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This book addresses the right of indigenous peoples to live, own and use their traditional territories. Whilst a profound cultural and social relationship with land and territories characterizes indigenous peoples’ cultures, they have been and are repeatedly deprived of their lands.
This book analyses how international law addresses indigenous peoples’ rights to live on their traditional territories. Through its meticulous and wide-ranging examination of the interaction between international law and indigenous peoples’ land rights, the work explores several burning issues such as collective rights, self-determination, property rights, cultural rights and restitution of land.
In assessing the international legal approach to land rights the book delves into the notion of past violations and the role of international law in providing for remedies, reparation and restitution. It also argues that there is a new phase in the relationship between States, indigenous peoples and private actors, such as corporations, in the making of territorial agreements.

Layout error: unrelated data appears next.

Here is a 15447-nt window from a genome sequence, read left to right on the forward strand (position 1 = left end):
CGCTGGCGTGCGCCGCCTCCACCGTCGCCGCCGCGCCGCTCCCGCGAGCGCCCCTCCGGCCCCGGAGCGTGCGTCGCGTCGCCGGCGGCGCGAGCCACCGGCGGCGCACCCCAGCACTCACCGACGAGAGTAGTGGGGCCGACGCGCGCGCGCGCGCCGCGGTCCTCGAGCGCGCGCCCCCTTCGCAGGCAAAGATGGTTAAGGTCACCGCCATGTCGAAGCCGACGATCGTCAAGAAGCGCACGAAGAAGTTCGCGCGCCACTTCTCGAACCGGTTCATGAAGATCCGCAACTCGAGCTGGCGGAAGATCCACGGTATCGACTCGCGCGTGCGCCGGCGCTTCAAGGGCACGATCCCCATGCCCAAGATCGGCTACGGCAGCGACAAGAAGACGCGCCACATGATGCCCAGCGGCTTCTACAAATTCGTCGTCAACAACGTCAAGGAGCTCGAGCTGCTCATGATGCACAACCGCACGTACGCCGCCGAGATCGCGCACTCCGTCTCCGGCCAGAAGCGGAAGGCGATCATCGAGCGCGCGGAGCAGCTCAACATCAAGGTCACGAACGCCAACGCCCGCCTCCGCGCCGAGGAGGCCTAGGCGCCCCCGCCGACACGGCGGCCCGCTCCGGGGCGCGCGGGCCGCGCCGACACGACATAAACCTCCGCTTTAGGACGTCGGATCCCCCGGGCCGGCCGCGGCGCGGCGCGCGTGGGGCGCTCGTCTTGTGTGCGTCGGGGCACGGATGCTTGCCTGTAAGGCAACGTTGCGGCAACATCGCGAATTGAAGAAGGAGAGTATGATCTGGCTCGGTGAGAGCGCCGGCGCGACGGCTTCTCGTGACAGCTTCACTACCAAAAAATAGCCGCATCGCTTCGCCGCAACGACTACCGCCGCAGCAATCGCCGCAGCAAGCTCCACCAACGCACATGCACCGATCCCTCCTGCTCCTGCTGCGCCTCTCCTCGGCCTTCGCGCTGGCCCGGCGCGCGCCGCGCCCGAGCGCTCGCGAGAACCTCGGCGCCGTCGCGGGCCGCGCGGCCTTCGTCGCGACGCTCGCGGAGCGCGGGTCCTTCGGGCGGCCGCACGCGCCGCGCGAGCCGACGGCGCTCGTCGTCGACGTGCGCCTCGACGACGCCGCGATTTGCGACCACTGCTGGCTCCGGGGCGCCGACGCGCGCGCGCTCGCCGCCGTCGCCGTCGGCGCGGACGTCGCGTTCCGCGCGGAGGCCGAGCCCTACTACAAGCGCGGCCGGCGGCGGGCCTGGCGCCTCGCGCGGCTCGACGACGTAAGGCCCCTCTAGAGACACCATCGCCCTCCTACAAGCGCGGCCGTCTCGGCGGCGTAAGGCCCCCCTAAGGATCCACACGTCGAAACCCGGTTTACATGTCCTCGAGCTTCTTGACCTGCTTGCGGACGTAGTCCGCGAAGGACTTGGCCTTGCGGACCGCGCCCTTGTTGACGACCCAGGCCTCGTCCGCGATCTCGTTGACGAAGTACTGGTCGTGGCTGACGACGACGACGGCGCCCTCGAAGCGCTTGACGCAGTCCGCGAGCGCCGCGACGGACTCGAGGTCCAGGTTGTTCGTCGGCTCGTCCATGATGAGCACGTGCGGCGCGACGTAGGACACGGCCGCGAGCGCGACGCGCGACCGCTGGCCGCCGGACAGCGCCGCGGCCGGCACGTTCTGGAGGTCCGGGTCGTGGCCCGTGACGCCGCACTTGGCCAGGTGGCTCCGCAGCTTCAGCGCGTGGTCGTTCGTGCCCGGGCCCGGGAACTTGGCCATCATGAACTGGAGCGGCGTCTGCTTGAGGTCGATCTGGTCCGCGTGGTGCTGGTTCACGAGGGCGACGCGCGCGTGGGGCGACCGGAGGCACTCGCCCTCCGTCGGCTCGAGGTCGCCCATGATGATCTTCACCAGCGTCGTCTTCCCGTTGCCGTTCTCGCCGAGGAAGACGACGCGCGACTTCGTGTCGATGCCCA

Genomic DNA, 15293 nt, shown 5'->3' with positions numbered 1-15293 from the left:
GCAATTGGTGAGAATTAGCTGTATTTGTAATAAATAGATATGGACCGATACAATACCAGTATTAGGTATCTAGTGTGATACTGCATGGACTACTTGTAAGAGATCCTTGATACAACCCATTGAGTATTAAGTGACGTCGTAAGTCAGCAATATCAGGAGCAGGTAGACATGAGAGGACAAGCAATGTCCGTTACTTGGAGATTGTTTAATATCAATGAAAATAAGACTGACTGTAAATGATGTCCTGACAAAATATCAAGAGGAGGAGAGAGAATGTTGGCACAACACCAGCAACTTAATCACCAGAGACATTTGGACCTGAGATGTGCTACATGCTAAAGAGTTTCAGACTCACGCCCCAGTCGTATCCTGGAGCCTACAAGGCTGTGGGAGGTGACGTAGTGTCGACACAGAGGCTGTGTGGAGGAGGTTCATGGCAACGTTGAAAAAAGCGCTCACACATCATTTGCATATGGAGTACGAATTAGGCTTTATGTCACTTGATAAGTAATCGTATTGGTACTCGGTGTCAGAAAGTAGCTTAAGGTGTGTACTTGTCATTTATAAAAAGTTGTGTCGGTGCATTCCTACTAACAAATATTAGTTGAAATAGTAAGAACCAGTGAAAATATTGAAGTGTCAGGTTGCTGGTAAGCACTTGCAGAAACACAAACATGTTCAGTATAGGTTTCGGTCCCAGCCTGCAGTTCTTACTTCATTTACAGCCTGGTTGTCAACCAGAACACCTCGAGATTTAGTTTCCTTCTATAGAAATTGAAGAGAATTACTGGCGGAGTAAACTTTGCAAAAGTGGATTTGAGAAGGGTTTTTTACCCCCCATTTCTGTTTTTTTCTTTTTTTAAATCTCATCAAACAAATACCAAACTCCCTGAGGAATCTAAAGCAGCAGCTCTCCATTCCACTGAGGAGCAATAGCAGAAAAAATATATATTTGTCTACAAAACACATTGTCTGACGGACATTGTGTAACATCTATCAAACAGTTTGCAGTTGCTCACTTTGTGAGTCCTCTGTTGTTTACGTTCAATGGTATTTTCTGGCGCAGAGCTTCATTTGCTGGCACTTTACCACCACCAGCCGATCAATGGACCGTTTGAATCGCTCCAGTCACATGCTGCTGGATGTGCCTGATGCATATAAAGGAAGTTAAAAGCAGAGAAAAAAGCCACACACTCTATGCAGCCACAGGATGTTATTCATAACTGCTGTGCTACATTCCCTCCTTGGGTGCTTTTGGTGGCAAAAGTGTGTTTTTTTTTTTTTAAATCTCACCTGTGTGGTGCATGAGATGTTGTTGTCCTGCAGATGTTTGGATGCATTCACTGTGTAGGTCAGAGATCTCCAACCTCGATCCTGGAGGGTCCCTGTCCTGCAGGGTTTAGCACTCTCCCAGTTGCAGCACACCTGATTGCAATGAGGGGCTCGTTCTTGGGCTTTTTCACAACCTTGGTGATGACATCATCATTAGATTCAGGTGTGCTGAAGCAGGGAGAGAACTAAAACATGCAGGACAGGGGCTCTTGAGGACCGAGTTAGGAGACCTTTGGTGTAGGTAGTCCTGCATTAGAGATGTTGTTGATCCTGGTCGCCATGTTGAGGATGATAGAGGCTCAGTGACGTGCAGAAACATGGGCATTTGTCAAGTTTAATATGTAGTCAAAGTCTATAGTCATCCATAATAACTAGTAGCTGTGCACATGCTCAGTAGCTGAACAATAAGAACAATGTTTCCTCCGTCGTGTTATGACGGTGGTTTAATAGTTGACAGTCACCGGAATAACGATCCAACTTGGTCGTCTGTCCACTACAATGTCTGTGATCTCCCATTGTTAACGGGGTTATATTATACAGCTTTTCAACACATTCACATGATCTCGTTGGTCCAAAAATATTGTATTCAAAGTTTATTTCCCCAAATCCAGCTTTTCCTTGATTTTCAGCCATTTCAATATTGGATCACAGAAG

Based on its analysis of indigenous peoples’ land rights under international law, this book proposes an original theory regarding the legal status of indigenous peoples. It explores how indigenous peoples have been the victims of the rules governing title to territory since the inception of international law, and how under the current human rights regime, indigenous peoples have now gained the status of actors of international law.
Based on such analysis it explores how international law can play an important role in supporting a new approach to development and globalization in supporting the rights of indigenous peoples over their lands and natural resources as an essential element of their future.